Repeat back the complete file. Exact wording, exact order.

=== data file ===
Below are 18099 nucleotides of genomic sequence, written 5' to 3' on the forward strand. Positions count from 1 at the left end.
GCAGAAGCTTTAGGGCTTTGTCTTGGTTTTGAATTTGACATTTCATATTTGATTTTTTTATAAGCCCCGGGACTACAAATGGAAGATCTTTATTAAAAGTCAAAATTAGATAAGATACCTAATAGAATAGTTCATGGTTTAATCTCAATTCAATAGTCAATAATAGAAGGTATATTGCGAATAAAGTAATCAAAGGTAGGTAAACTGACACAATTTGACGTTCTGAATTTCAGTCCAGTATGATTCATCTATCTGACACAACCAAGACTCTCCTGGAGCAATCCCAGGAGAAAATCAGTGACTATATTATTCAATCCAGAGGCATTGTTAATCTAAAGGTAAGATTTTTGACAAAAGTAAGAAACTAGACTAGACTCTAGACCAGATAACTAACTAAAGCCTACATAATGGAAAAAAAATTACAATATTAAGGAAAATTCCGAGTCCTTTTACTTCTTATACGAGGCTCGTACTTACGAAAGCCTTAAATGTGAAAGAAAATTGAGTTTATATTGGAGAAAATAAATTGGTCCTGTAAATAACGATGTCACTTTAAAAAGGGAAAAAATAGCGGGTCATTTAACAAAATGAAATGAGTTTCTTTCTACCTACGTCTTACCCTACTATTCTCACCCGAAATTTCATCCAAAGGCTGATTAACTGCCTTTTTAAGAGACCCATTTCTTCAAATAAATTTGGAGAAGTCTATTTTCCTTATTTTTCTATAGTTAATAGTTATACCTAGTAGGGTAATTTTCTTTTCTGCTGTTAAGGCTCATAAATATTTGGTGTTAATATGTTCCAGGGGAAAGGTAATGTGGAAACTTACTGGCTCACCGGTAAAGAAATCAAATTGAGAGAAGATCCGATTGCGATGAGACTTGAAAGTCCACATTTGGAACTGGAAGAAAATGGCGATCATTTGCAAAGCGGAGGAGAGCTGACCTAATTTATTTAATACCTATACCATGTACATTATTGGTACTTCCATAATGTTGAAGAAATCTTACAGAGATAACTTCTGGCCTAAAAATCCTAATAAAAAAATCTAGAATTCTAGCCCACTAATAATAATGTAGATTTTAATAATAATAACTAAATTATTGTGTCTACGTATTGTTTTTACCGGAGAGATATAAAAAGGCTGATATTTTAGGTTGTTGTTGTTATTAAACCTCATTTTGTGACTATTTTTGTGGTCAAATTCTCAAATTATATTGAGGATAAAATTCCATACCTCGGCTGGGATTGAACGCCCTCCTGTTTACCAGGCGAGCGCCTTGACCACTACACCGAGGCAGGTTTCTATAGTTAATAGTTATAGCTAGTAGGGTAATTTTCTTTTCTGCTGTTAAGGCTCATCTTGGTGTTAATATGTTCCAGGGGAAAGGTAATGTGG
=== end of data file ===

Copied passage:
Below are 18099 nucleotides of genomic sequence, written 5' to 3' on the forward strand. Positions count from 1 at the left end.
GCAGAAGCTTTAGGGCTTTGTCTTGGTTTTGAATTTGACATTTCATATTTGATTTTTTTATAAGCCCCGGGACTACAAATGGAAGATCTTTATTAAAAGTCAAAATTAGATAAGATACCTAATAGAATAGTTCATGGTTTAATCTCAATTCAATAGTCAATAATAGAAGGTATATTGCGAATAAAGTAATCAAAGGTAGGTAAACTGACACAATTTGACGTTCTGAATTTCAGTCCAGTATGATTCATCTATCTGACACAACCAAGACTCTCCTGGAGCAATCCCAGGAGAAAATCAGTGACTATATTATTCAATCCAGAGGCATTGTTAATCTAAAGGTAAGATTTTTGACAAAAGTAAGAAACTAGACTAGACTCTAGACCAGATAACTAACTAAAGCCTACATAATGGAAAAAAAATTACAATATTAAGGAAAATTCCGAGTCCTTTTACTTCTTATACGAGGCTCGTACTTACGAAAGCCTTAAATGTGAAAGAAAATTGAGTTTATATTGGAGAAAATAAATTGGTCCTGTAAATAACGATGTCACTTTAAAAAGGGAAAAAATAGCGGGTCATTTAACAAAATGAAATGAGTTTCTTTCTACCTACGTCTTACCCTACTATTCTCACCCGAAATTTCATCCAAAGGCTGATTAACTGCCTTTTTAAGAGACCCATTTCTTCAAATAAATTTGGAGAAGTCTATTTTCCTTATTTTTCTATAGTTAATAGTTATACCTAGTAGGGTAATTTTCTTTTCTGCTGTTAAGGCTCATAAATATTTGGTGTTAATATGTTCCAGGGGAAAGGTAATGTGGAAACTTACTGGCTCACCGGTAAAGAAATCAAATTGAGAGAAGATCCGATTGCGATGAGACTTGAAAGTCCACATTTGGAACTGGAAGAAAATGGCGATCATTTGCAAAGCGGAGGAGAGCTGACCTAATTTATTTAATACCTATACCATGTACATTATTGGTACTTCCATAATGTTGAAGAAATCTTACAGAGATAACTTCTGGCCTAAAAATCCTAATAAAAAAATCTAGAATTCTAGCCCACTAATAATAATGTAGATTTTAATAATAATAACTAAATTATTGTGTCTACGTATTGTTTTTACCGGAGAGATATAAAAAGGCTGATATTTTAGGTTGTTGTTGTTATTAAACCTCATTTTGTGACTATTTTTGTGGTCAAATTCTCAAATTATATTGAGGATAAAATTCCATACCTCGGCTGGGATTGAACGCCCTCCTGTTTACCAGGCGAGCGCCTTGACCACTACACCGAGGCAGGTTTCTATAGTTAATAGTTATAGCTAGTAGGGTAATTTTCTTTTCTGCTGTTAAGGCTCATCTTGGTGTTAATATGTTCCAGGGGAAAGGTAATGTGG